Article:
|Lawrence Millman [Geophysical Institute]|
from Lawrence Millman's Last Places: A Journey in the North:
Eyvindur Jónsson was born in 1714 and enjoyed a quite normal childhood except for his constant desire to steal. He started out with small things, like household utensils, and then worked his way up to livestock. Finally, after a large quantity of stolen sheep were found in his possession, the Althing proclaimed him an outlaw. Now he took to the mountains and pursued his trade in earnest, stealing sheep morning, noon, and night from rich and poor alike. No account of his career ever mentions personal gain or a violent craving for mutton. Eyvindur simply stole sheep as some other talented lad might have written verse. Indeed, one of the few descriptions of him warns his potential victims that "he is frequently heard humming strophes of rimur or old songs." He would arrive at a farm — incognito, of course — and first win the farmer's trust. Then he'd make off with the man's sheep, as if it were wrong just to descend on the farm and steal the sheep. When it came time for him to marry, he made certain the woman of his heart, a young widow named Halla Jónsdottir, shared his interest in sheep thievery. If a farmer or sheriff got too hot on their trail, Eyvindur and Halla would disappear into the uncharted interior. Eyvindur himself was no faster on his feet than the next man, but he had a strategy that enabled him to escape even his swiftest pursuers — he turned cartwheels. An entrancing vision this is: a lone outlaw cartwheeling wildly over lava and sand, as the forces of law and order lag ever farther behind him.
"Eyvindur hid here," Gisli said, "during the winter of 1774-5. He had a dead horse for a roof. He ate the meat from this horse and by spring the sun was shining through its bones. A year later he was pardoned. Twenty years he'd been an outlaw. The government won't let you be an outlaw longer than that."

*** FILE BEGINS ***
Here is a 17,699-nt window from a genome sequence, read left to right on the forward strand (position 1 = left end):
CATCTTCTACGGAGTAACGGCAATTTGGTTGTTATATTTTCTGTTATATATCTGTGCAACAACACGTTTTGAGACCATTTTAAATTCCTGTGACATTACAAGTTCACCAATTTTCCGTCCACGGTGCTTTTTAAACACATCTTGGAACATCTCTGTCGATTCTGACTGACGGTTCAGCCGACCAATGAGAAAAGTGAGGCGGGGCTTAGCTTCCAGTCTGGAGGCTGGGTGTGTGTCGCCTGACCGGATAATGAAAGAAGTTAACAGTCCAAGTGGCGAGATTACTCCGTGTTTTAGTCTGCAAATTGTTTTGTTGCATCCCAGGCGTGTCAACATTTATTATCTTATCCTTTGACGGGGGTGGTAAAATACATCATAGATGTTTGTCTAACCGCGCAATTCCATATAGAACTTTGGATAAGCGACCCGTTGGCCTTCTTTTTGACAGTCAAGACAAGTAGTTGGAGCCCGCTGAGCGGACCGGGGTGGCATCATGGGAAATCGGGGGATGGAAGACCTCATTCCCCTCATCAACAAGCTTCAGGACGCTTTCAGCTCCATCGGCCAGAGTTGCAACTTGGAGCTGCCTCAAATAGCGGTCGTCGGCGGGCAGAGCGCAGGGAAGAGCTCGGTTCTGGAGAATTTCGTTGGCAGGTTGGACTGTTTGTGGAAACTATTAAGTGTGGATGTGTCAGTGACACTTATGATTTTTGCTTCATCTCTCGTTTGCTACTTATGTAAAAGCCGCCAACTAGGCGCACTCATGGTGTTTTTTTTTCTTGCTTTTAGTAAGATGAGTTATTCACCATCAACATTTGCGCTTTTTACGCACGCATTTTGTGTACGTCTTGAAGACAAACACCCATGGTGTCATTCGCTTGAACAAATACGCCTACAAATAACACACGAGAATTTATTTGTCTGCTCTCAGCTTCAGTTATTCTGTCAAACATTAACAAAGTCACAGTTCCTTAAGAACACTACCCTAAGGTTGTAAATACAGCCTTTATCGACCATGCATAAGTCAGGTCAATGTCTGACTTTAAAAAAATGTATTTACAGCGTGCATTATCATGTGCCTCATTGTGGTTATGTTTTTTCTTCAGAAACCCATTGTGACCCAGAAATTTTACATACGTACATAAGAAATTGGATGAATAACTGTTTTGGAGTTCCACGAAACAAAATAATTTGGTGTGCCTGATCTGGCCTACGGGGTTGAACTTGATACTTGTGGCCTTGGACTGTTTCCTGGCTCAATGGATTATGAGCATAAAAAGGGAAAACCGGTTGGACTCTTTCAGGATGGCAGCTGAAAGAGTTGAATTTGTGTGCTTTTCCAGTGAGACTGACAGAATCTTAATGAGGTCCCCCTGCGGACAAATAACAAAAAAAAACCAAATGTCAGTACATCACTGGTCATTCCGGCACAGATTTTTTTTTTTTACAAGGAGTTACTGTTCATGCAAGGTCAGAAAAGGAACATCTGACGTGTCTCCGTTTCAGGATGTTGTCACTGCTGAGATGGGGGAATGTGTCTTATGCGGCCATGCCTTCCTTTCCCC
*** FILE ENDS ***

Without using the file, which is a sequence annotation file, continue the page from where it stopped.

I looked at this heap of stones and tried to imagine someone living there. In its prime it would not have measured more than five feet by three feet, hardly enough room to turn a single enervated cartwheel in. But Iceland seems to prepare a person for the stoniest of conditions and fosters in him the most creative of survival tactics: if a dead horse is your roof, at least it keeps out the weather.
Whereas Eyvindur stole sheep, Bensi retrieved them. He was a scruffy, snuff-taking farm laborer whose job it was to find missing sheep. Once he struggled for days to bring back a single sheep to Grimstad farm, but then he lost it. This legendary effort — only a slightly dotty person like Bensi would have been so worried about a lone sheep — provided Gunnar Gunnarson with the idea for his 1944 novella The Good Shepherd, which is about a snuff-taking shepherd's failure to retrieve a sheep during a Christmas Eve blizzard. According to Gisli, Ernest Hemingway cribbed The Good Shepherd for his novella The Old Man and the Sea ("Every Icelander knows how Hemingway stole from Gunnar Gunnarson"), turning Bensi into the old Cuban fisherman, the sheep into the tenacious marlin, and the Christmas Eve blizzard — this I found a little improbable — into the Caribbean Sea.
"I've often wondered why he committed suicide," Gisli said.
"Nej, Hemingway. Do you suppose he felt guilty about stealing from Gunnar Gunnarson?"